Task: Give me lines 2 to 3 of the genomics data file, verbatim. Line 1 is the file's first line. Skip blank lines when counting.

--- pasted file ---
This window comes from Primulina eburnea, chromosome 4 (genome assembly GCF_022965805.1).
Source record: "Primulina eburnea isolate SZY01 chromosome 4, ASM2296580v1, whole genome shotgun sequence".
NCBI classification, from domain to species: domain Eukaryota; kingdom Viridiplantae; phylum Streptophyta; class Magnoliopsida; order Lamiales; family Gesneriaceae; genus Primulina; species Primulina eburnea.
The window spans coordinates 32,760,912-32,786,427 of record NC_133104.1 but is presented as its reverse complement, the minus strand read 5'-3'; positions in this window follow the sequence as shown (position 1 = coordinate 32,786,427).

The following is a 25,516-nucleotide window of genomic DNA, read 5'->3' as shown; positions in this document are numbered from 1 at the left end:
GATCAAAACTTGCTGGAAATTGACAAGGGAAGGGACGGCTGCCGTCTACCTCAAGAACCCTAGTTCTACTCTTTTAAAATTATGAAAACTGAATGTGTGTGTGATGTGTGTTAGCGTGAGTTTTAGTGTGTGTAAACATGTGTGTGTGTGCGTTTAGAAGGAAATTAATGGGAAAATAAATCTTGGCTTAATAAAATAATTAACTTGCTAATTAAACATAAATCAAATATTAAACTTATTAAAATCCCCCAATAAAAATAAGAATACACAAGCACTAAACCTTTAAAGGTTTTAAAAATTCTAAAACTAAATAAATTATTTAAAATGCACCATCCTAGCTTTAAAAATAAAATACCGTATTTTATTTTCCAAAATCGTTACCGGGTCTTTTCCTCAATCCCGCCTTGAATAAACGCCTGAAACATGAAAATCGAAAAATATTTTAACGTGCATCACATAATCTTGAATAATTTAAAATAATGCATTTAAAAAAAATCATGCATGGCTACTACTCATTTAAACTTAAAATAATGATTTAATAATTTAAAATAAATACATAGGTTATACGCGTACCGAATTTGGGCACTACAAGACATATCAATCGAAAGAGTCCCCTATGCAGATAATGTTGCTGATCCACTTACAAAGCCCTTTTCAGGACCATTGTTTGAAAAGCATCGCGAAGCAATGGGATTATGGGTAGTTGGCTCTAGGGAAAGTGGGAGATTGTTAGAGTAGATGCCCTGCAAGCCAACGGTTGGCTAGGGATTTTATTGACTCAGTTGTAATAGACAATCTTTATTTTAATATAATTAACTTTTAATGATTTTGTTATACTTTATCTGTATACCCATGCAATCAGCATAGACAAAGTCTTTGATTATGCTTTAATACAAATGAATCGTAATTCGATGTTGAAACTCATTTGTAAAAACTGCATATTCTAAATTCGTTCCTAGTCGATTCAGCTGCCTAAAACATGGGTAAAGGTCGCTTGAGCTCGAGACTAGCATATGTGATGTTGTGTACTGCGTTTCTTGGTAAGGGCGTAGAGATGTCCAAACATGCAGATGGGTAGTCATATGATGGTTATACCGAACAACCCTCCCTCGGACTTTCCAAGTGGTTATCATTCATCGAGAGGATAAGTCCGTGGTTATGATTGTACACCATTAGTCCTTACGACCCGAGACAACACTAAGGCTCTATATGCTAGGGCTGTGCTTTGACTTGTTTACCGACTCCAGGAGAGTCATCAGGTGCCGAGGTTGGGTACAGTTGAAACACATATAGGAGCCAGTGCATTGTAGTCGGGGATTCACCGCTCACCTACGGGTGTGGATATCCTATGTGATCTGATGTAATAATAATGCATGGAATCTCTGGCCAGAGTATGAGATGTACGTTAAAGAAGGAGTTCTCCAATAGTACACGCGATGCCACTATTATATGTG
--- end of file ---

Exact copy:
Source record: "Primulina eburnea isolate SZY01 chromosome 4, ASM2296580v1, whole genome shotgun sequence".
NCBI classification, from domain to species: domain Eukaryota; kingdom Viridiplantae; phylum Streptophyta; class Magnoliopsida; order Lamiales; family Gesneriaceae; genus Primulina; species Primulina eburnea.